On Behalf of


Machine Learning and Your Business: The Journey From Concept to Reality

On Behalf of



The content on this page was commissioned by our sponsor, AWS.

MIT SMR Connections

MIT SMR Connections is an independent content creation unit within MIT Sloan Management Review. We develop high-quality content commissioned and funded by sponsors. We welcome sponsor input during the development process but retain control over the final product. MIT SMR Connections operates independently of the MIT Sloan Management Review editorial group.

Learn More

In this Q&A with MIT SMR Connections, Michelle K. Lee, vice president of the Amazon Web Services (AWS) Machine Learning Solutions Lab, shares real-world examples of machine learning in action, describes four key implementation challenges, and offers other advice.

This conversation has been condensed and edited for clarity, length, and editorial style.

MIT SMR Connections: Can you provide an overview of how artificial intelligence (AI) and machine learning (ML) are driving digital transformation?

Lee: AI and machine learning went from being aspirational technology to mainstream extremely fast. For a long time, that technology was limited to a few major tech companies and hardcore academic researchers. But this began to change with three primary advances in technology.

First is the increase in the power of computers. Second: the decrease in storage price. And third is cloud computing. Machine learning requires extremely powerful computers to pore over large amounts of data that is easily accessible. Through cloud services pioneered by AWS, the powerful computers and access to the large amounts of data necessary for ML are now readily available to all, not just a few major tech companies and academic researchers.

As a result, almost every industry — finance, retail, agriculture, health care, manufacturing, and, really, every business — has the opportunity to take advantage of the recent advances in machine learning. When I talk to executives now, they are no longer asking, “Why should I be looking to employ machine learning in my business?” but instead, “How should I go about doing so, and how can I be successful in that?”

MIT SMR Connections: Could you provide examples of businesses using ML for forecasting, prediction, and decision-making?

Lee: Domino’s Pizza is using Amazon Personalize to predict purchasing behavior and then delivering personalized promotions and notifications to their customers via digital channels, including their popular mobile application. So instead of sending the same SMS [text] promotions to everyone, they can send them at times that suit the customer with the content that is most likely to result in a conversion of a purchase.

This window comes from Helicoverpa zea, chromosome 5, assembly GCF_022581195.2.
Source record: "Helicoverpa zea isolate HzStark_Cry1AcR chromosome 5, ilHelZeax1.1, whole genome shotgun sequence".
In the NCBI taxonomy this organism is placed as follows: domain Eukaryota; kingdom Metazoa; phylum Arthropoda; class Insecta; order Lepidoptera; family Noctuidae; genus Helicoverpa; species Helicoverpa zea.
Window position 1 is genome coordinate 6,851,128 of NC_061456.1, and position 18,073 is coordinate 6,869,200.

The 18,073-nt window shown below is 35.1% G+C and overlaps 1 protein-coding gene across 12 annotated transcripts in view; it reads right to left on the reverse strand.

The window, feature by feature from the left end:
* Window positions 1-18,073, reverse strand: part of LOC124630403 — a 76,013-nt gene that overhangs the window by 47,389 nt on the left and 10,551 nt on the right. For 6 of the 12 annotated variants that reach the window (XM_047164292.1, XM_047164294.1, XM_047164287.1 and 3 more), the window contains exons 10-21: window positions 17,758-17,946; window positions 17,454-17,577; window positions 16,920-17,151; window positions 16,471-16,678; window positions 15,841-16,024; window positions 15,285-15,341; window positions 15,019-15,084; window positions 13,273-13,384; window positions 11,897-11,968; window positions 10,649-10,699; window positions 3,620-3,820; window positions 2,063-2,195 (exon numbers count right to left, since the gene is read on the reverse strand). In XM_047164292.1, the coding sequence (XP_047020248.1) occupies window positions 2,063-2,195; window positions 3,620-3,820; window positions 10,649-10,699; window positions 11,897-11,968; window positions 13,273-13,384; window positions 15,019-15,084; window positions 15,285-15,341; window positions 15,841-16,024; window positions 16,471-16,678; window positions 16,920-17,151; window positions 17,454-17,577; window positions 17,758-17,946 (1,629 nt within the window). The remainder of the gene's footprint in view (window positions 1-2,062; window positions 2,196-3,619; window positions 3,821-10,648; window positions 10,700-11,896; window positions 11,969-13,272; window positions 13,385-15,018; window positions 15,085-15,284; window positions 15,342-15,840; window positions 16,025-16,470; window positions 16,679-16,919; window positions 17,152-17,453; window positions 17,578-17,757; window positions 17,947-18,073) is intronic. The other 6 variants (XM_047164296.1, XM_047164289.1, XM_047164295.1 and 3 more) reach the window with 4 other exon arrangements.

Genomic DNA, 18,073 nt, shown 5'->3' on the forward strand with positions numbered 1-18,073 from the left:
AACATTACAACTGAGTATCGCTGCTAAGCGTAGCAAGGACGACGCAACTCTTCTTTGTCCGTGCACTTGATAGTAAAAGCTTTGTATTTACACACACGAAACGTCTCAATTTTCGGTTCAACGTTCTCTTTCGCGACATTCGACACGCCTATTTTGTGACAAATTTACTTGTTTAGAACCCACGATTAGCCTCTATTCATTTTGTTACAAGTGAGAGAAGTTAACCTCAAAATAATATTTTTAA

Intuit has employed ML-driven forecasting capabilities to predict call-center demand on a particular day or time to make sure that their customer service agents are adequately staffed.

In the health care space, we are helping companies to make better, faster decisions. We’re seeing a shift from reactive to predictive care, including the use of predictive models to accelerate research and discovery of new drugs and treatment. Cerner, one of the largest publicly traded health care IT companies, used Amazon SageMaker to build a solution that enables researchers to query anonymized patient data records to predict congestive heart failure up to 15 months before clinical manifestation. They’re also using Amazon’s Transcribe Medical to free physicians from the tedious task of note-taking by providing a virtual [voice-to-text] scribe so the doctor can focus more on the patient interaction.

Convoy, a Seattle-based logistics company, is disrupting the trucking industry by using machine learning to more efficiently match truck drivers wanting to drive loads with shippers needing to transport loads, resulting in lower costs and faster deliveries. As a result, truck drivers are driving more often, according to the schedules they want, and those who need their goods transported are able to connect with drivers more easily through the machine learning solution.

Another example, from a completely different industry, involves the National Football League. The NFL developed a set of next-generation stats and ML models using its historical data on, for example, pass completions. Then, when the fan is watching the game on TV, the NFL provides stats about the probability that the player will actually catch the football for a completion as the play is unfolding. These almost instantaneous predictions enhance the fan viewing experience and are enabled by the ML models combined with real-time data from the field.